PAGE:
The sociology major provides students with an understanding of human social relationships and the social structures they construct.
The sociology major is designed to provide the student with a base of knowledge about society, social institutions, and social structures and how they affect social relations. The major is intended to provide students with a strong liberal arts background. This focus may lead to careers in government, business, human resources, health organizations, social work, gerontology, criminal justice, research or serve as the foundation to graduate studies in sociology, anthropology, law, social work, public health, management, or any program requiring a sophisticated knowledge of society, social processes, and social structure.
Student Learning Outcomes
Students who complete degree requirements in sociology should be able to:
- Demonstrate understanding of historical developments, current perspectives, and major sociological theories and theorists;
- Communicate clearly and effectively acquired knowledge of sociology both orally and in written form;
- Interpret and relate sociological research to solutions of social problems;
- Recognize problems, analyze situations, develop alternatives, and make decisions based on research and knowledge of sociology to design a sociological research proposal;
- Demonstrate an open mindset and seek multiple perspectives about how human behavior impacts global resources to build a global community that practices sustainability, social and economic justice, and the art of being human;
- Describe the career opportunities for college graduates of Sociology and to create and follow a career development action plan.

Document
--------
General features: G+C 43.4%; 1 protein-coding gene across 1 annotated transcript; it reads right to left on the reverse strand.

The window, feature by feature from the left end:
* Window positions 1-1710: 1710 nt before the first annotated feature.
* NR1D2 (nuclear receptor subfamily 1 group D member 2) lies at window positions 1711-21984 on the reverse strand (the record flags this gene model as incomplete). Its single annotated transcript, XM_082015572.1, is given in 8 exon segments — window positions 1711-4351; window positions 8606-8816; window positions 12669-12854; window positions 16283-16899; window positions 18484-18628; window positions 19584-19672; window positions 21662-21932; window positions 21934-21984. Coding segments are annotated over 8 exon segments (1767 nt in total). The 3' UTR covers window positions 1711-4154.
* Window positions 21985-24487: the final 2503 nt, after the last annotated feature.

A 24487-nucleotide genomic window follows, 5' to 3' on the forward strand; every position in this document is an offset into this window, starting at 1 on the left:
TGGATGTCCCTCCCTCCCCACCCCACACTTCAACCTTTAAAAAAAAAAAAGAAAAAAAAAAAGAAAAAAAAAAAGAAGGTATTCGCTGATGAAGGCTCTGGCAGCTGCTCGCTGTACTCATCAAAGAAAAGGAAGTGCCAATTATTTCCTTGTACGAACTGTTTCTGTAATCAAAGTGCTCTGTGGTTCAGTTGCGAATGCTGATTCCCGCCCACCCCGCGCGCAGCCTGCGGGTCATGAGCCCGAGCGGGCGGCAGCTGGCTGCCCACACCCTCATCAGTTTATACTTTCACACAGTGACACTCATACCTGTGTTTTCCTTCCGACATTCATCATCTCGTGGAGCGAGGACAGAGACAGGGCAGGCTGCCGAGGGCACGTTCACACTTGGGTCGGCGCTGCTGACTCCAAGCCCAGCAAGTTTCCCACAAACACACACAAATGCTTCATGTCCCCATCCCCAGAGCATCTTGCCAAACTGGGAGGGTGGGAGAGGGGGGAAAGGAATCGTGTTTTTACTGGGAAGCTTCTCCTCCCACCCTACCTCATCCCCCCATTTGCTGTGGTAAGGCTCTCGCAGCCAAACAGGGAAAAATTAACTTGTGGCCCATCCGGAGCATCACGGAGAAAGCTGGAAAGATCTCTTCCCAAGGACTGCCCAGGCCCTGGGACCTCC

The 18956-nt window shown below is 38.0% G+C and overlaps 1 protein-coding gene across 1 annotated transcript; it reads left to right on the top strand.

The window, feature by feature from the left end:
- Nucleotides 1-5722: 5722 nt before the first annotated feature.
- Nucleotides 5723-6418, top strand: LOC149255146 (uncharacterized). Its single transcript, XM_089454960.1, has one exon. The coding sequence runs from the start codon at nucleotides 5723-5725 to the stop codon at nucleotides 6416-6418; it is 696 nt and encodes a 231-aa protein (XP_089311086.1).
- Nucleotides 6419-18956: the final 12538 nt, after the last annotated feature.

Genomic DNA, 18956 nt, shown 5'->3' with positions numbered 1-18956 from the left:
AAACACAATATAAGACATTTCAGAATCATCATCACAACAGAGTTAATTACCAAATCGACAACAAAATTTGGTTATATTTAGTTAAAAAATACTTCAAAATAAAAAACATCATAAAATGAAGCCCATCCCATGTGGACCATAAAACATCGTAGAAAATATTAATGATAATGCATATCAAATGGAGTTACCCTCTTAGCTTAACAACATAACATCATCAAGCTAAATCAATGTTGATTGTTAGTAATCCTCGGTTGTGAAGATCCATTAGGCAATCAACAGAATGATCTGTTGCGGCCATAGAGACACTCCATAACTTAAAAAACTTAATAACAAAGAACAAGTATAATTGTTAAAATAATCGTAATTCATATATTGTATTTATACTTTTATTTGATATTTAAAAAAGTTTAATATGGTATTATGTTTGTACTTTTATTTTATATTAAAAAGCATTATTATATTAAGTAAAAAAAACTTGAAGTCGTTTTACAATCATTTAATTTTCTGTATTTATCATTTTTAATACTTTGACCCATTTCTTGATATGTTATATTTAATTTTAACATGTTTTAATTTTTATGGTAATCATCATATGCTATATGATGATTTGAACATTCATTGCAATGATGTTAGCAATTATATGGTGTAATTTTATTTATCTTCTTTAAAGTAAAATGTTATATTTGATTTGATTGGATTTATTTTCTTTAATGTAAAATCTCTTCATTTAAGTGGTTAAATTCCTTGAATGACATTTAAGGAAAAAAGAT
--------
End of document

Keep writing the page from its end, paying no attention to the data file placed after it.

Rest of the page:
Student achievement in the sociology major is assessed in a variety of ways.
Assessment includes formal course examinations, classroom participation, research
papers, critical analysis papers, journals, individual and group projects, in-class
presentations, role playing, self-appraisal, and videotaping. Students are encouraged
to keep a portfolio of their experiences for reflective purposes, as well as to
demonstrate their competencies when applying to graduate school and for positions
in their field.
Major Requirements (30 credits)
General Education Requirements (42-45 credits)
Associated with General Core
Who is My Neighbor? Students explore this question in their second and third years.(6 credits)
- HUM200 Literature, Art, and the Human Credits: 3
Students take one -200 level interdisciplinary course that addresses a basic human question from the perspectives of the literary, visual, and musical arts.
- HIS203 Interactions: The West in the World I Credits: 3 or
- HIS204 Interactions: The West in the World II Credits: 3
How Shall We Live? Students explore this question in their junior and senior years. (6 credits)
- Religion: Faith, Religion, and Social Justice Credits: 3
Students take one Religion course developed with this theme at its center.
- Philosophy: Ethics, Values, and Moral Choices Credits: 3
Students take one Philosophy course developed with this theme at its center.
What, then, Shall We Do? Students explore this question in their junior or senior year. (3 credits)
- Capstone: Justice and Global Responsibility Credits: 3
Students take one of a number of offerings under Justice and Global Responsibility. This seminar serves as the culmination of the Common Core. Informed by problem-solving pedagogy, this seminar enhances the student’s connection with the Catholic vision of the University by focusing on justice and global responsibility.
Area Distribution Courses: The Core Complement
Humanities and Social Sciences (6 credits)
- One course from: English, History, Modern Language, Philosophy, Religious Studies Credits: 3
- One course from: Economics, Geography, Political Science, Psychology, or Sociology Credits: 3
Mathematics and Natural Sciences (6 credits)
- One course in Mathematics: MA112 College Algebra or above Credits: 3
- One course from: Computer Science, Mathematics, Biology, Chemistry, or Physical Science Credits: 3-4
Culture through Language (6 credits)
Students must demonstrate university-level introductory competency in a language other than English.
General Electives (48 credits)
Degree Requirements (minimum 120 credits)